Future

Measuring Mount Everest -- With Ever More Precision

Mount Everest is unquestionably the world’s highest mountain – but just how high, exactly, is it? Toting the latest technology, a team of climbers is heading for the rooftop of the world to find out.

Everest and the Rongbuk Monastery in Nepal
Everest and the Rongbuk Monastery in Nepal
Thomas Jüngling

There is no reliable fixed point anywhere on earth. Everything is in flux. The sea moves back and forth in a regular ebb and flow. The moon's gravitational pull also influences the earth's crust, which rises and falls daily by as much as 60 centimeters. Even the North and the South Pole move a couple of centimeters every year.

Despite this, technicians working for the Nepalese government have been charged with determining the exact height -- to within a few centimeters -- of Mount Everest. Helping them are mountain climbers and some very high-tech equipment.

Using very simple means, James Nicolson was the first to measure the altitude of the world's highest mountain 150 years ago. He recorded 8,840 meters – just over 29,000 feet. That was astonishingly close to the present widely-accepted figure, which is 8,848.40 meters, but which is, however, disputed by some. The technicians presently measuring Everest are due to present their results to the Nepalese government in two years' time.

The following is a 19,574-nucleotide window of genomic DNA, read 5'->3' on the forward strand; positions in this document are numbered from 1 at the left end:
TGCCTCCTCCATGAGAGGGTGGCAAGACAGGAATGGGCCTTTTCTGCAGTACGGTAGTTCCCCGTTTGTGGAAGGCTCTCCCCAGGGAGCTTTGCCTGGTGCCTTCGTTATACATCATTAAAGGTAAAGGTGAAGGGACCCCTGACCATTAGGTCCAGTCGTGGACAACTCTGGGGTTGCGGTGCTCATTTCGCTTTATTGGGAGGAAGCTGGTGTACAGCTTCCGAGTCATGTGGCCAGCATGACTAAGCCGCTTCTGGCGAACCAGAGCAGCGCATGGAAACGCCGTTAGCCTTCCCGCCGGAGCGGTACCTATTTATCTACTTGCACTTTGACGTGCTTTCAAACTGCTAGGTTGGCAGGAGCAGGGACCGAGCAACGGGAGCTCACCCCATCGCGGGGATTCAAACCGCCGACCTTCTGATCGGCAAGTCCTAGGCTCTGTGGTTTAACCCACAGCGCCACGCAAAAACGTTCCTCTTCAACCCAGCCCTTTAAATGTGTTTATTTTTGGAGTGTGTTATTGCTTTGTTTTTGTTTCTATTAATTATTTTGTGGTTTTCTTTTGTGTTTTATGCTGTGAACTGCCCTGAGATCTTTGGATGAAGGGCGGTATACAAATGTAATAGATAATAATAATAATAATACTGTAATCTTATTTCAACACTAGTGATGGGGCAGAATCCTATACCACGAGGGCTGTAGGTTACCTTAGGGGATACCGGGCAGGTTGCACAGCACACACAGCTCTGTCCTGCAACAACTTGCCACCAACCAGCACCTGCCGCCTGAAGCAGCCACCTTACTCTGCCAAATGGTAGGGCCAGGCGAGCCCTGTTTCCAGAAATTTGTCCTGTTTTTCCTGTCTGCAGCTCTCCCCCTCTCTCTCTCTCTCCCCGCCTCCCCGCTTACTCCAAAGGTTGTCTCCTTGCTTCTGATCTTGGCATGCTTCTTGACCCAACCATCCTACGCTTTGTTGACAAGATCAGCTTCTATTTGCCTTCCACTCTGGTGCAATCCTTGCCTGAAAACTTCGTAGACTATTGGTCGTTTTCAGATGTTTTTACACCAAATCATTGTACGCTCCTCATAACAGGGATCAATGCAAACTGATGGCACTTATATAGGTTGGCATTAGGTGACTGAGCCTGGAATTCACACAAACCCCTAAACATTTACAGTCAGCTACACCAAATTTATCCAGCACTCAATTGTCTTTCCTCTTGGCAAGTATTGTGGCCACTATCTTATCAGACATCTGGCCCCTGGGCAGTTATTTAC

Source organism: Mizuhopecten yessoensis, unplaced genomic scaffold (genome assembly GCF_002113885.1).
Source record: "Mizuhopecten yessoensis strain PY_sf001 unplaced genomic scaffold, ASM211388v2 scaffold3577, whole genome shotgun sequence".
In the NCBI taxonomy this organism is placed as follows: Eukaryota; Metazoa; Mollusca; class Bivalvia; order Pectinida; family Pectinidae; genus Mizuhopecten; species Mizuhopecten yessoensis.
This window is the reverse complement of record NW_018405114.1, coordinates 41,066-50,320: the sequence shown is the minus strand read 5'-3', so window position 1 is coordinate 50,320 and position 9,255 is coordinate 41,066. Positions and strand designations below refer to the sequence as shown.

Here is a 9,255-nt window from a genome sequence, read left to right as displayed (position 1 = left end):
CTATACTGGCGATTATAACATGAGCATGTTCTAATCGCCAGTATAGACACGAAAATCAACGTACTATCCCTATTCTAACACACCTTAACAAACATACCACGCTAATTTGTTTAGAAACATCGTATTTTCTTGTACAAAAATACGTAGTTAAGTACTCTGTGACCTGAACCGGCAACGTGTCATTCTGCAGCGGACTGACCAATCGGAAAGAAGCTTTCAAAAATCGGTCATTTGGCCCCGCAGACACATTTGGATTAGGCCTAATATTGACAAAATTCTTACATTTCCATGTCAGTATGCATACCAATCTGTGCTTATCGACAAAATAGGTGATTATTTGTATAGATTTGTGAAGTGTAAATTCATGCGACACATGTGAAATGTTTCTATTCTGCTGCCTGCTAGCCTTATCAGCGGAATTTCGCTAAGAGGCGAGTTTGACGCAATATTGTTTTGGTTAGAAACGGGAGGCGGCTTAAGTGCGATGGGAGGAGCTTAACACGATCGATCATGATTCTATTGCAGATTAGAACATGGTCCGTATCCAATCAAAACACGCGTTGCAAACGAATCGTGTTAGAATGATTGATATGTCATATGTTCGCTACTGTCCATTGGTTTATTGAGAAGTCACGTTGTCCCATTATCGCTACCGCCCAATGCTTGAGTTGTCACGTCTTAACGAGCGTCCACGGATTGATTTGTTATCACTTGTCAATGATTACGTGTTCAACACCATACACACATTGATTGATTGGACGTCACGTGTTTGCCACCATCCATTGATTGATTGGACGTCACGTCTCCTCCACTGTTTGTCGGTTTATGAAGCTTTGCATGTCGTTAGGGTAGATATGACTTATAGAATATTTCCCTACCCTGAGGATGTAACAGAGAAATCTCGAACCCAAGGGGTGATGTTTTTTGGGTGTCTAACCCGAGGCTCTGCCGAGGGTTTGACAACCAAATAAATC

Their most important tool is the Global Positioning System (GPS), which involves two dozen satellites that orbit the Earth and send radio signals. The satellites are placed in such a way that four of them cover every part of the planet at any given time. Since their exact positions are known, GPS receivers like the Leica Geosystems SmartRover can calculate their own positions from the data and exact time.

Since these receivers only weigh a few kilograms, they can be brought up to Everest's peaks with relative ease. Measurements are made every two seconds for about an hour. As the GPS signals are not disturbed on their way through the ionosphere and the troposphere, measurement technicians can combine the data measured on the mountain with data from the GPS receivers on the ground.

Beams and prisms

Also in use are tachymeters that measure both horizontal and vertical angles as well as distance, and beam infrared rays that reflect off prisms placed on the mountain peaks. Distance can be measured by the amount of time it takes the beam to reach the prism and return.

Another tool used by the technicians are planes equipped with an airborne scanner that scans the mountain. Some have a sensor that takes pictures of the mountain, operating like a camera – but with a lot higher resolution. Points on the pictures can only be exactly defined if the flying altitude at the time the picture was taken can be precisely determined.

The geodatists have to take numerous influences and conditions into account, starting with base level -- the usual reference point being sea level. This can, however, vary. For example, around Sri Lanka the Indian Ocean level measures 105 meters lower; to the northeast of Australia, it's nearly 80 meters higher, which is why technicians calculate an average theoretical sea level for every point on earth.